His allies made their announcement in a YouTube video before a court hearing which was due to consider a request from prosecutors to declare the main pillars of Navalny’s political organisation as extremist.
A Moscow court barred Navalny’s Anti-Corruption Foundation (FBK) and his separately run network of regional campaign offices from posting online earlier this week.
The FBK was barred on Tuesday from accessing its bank accounts at the request of the prosecutor, and from organising protests and publishing media articles, while the court considers further action.
If the network is declared extremist, authorities will gain the legal power to hand down jail terms to activists and freeze bank accounts.
Navalny, 44, is serving a 2-1/2 year jail sentence for parole violations on an earlier conviction that he says was politically motivated.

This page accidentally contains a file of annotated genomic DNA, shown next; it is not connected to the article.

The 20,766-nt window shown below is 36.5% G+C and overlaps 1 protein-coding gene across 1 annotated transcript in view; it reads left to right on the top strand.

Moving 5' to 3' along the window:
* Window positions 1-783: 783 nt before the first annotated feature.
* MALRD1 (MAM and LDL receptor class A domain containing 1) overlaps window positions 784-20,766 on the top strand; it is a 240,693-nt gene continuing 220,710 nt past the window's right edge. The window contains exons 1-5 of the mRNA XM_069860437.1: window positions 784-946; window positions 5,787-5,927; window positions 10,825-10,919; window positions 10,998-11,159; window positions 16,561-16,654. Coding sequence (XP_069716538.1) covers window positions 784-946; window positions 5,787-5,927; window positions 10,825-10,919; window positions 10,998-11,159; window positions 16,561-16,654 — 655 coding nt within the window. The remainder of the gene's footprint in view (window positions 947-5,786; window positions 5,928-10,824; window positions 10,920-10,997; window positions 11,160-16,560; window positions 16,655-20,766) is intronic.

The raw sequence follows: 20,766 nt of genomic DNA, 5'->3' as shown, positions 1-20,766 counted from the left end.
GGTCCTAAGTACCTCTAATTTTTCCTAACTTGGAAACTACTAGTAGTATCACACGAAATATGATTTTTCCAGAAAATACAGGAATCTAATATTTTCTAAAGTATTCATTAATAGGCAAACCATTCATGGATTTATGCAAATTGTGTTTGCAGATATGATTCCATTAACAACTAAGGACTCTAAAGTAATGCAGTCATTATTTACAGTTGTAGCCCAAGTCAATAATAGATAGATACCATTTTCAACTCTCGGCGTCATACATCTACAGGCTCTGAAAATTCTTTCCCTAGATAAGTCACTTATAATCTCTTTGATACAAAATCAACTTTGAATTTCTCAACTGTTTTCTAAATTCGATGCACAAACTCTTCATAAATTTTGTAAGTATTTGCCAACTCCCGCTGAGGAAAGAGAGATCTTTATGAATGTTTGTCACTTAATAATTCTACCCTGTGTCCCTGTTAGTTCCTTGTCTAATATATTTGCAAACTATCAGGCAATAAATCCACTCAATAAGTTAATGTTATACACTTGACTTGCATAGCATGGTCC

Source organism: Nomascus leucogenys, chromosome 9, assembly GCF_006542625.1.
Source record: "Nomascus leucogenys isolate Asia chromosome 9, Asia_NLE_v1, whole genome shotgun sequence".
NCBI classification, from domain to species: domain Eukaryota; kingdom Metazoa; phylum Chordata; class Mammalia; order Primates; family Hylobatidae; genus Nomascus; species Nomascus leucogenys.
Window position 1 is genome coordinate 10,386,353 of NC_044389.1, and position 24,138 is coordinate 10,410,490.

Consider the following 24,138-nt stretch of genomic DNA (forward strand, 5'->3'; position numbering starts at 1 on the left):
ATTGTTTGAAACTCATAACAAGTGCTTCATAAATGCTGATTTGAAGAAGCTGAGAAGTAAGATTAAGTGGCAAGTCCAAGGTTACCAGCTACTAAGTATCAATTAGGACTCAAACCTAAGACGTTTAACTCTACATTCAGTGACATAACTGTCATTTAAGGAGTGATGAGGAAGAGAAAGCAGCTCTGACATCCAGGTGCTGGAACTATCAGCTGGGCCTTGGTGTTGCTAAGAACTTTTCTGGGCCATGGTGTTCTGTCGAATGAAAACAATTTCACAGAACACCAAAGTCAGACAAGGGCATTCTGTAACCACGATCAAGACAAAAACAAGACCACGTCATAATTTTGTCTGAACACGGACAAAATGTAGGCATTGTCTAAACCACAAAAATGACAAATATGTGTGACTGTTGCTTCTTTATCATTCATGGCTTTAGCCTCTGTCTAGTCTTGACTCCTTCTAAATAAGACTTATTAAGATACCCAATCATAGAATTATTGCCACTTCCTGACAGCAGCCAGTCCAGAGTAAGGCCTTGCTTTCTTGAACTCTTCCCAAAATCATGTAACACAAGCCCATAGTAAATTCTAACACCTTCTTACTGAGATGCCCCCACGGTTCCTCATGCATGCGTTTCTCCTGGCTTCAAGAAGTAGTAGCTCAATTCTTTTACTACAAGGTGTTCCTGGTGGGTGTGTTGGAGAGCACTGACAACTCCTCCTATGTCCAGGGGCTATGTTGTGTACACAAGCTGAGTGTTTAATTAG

In his first appearance since his hunger strike, which he has said he is gradually ending, a shaven-headed Navalny looked physically drained and to have lost weight, according to a reporter who saw him in a grainy video link during the legal hearing.
Navalny declared his hunger strike in prison on March 31 to demand proper medical care for leg and back pain. He said on April 23 that he would start gradually ending it after getting medical care, even as the political prospects for him and his movement darkened.
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